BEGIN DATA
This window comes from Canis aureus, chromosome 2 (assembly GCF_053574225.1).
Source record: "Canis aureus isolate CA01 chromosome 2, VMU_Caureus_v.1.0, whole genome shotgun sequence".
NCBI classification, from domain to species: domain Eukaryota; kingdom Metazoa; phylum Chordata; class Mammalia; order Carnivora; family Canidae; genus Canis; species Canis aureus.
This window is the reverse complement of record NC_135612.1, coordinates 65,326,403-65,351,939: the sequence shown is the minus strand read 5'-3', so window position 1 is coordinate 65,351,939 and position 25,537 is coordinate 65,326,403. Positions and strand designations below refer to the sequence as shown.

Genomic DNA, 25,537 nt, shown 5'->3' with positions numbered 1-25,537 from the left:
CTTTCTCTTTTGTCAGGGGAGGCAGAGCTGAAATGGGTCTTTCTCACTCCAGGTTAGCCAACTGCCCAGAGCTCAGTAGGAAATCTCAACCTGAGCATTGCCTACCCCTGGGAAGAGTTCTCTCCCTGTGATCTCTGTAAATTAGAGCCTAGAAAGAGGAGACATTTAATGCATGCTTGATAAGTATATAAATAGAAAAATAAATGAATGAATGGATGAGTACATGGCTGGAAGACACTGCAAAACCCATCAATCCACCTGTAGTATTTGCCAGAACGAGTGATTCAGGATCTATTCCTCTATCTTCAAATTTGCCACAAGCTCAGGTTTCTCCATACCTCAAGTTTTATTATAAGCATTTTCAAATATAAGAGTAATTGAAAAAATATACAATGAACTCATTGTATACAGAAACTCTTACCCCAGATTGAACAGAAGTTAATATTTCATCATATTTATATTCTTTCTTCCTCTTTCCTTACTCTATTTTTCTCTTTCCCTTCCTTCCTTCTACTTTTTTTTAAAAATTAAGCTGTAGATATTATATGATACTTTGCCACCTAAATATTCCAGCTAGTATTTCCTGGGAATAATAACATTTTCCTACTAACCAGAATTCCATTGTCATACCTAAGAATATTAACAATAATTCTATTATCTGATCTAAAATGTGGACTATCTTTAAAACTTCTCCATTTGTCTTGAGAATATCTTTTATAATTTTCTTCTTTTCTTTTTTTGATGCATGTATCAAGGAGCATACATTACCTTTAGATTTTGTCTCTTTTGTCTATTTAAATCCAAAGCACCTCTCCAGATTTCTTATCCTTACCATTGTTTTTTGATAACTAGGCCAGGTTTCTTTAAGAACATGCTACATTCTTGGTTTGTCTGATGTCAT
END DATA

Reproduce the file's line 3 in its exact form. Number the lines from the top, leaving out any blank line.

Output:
NCBI classification, from domain to species: domain Eukaryota; kingdom Metazoa; phylum Chordata; class Mammalia; order Carnivora; family Canidae; genus Canis; species Canis aureus.